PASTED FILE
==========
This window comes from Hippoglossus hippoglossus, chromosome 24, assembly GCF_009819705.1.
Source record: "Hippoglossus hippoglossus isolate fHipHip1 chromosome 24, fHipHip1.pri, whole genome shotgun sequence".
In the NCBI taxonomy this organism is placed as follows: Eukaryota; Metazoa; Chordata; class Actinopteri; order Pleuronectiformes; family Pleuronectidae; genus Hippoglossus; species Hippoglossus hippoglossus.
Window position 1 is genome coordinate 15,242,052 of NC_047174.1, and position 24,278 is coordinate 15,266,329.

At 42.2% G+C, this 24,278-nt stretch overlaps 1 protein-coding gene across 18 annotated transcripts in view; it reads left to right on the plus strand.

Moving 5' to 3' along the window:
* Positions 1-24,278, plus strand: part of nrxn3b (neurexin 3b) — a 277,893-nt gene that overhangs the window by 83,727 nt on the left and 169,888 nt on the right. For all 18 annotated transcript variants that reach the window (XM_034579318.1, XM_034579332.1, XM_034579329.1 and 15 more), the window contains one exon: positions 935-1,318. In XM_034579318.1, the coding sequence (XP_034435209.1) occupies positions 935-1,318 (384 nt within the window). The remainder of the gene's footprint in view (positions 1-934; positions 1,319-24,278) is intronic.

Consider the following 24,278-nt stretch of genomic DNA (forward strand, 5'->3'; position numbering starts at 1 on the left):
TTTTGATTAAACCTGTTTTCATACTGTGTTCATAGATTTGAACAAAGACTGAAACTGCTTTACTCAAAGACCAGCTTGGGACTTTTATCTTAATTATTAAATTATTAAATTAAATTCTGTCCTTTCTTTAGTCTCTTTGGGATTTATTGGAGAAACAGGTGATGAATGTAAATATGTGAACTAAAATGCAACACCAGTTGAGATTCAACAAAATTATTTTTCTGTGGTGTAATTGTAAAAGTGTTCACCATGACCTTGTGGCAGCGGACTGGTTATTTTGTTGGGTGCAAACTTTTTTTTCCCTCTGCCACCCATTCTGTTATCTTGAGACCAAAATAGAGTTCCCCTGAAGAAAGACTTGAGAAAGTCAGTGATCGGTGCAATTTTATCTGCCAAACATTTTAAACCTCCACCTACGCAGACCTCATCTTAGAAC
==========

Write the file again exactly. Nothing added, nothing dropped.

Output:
This window comes from Hippoglossus hippoglossus, chromosome 24, assembly GCF_009819705.1.
Source record: "Hippoglossus hippoglossus isolate fHipHip1 chromosome 24, fHipHip1.pri, whole genome shotgun sequence".
In the NCBI taxonomy this organism is placed as follows: Eukaryota; Metazoa; Chordata; class Actinopteri; order Pleuronectiformes; family Pleuronectidae; genus Hippoglossus; species Hippoglossus hippoglossus.
Window position 1 is genome coordinate 15,242,052 of NC_047174.1, and position 24,278 is coordinate 15,266,329.

At 42.2% G+C, this 24,278-nt stretch overlaps 1 protein-coding gene across 18 annotated transcripts in view; it reads left to right on the plus strand.

Moving 5' to 3' along the window:
* Positions 1-24,278, plus strand: part of nrxn3b (neurexin 3b) — a 277,893-nt gene that overhangs the window by 83,727 nt on the left and 169,888 nt on the right. For all 18 annotated transcript variants that reach the window (XM_034579318.1, XM_034579332.1, XM_034579329.1 and 15 more), the window contains one exon: positions 935-1,318. In XM_034579318.1, the coding sequence (XP_034435209.1) occupies positions 935-1,318 (384 nt within the window). The remainder of the gene's footprint in view (positions 1-934; positions 1,319-24,278) is intronic.

Consider the following 24,278-nt stretch of genomic DNA (forward strand, 5'->3'; position numbering starts at 1 on the left):
TTTTGATTAAACCTGTTTTCATACTGTGTTCATAGATTTGAACAAAGACTGAAACTGCTTTACTCAAAGACCAGCTTGGGACTTTTATCTTAATTATTAAATTATTAAATTAAATTCTGTCCTTTCTTTAGTCTCTTTGGGATTTATTGGAGAAACAGGTGATGAATGTAAATATGTGAACTAAAATGCAACACCAGTTGAGATTCAACAAAATTATTTTTCTGTGGTGTAATTGTAAAAGTGTTCACCATGACCTTGTGGCAGCGGACTGGTTATTTTGTTGGGTGCAAACTTTTTTTTCCCTCTGCCACCCATTCTGTTATCTTGAGACCAAAATAGAGTTCCCCTGAAGAAAGACTTGAGAAAGTCAGTGATCGGTGCAATTTTATCTGCCAAACATTTTAAACCTCCACCTACGCAGACCTCATCTTAGAAC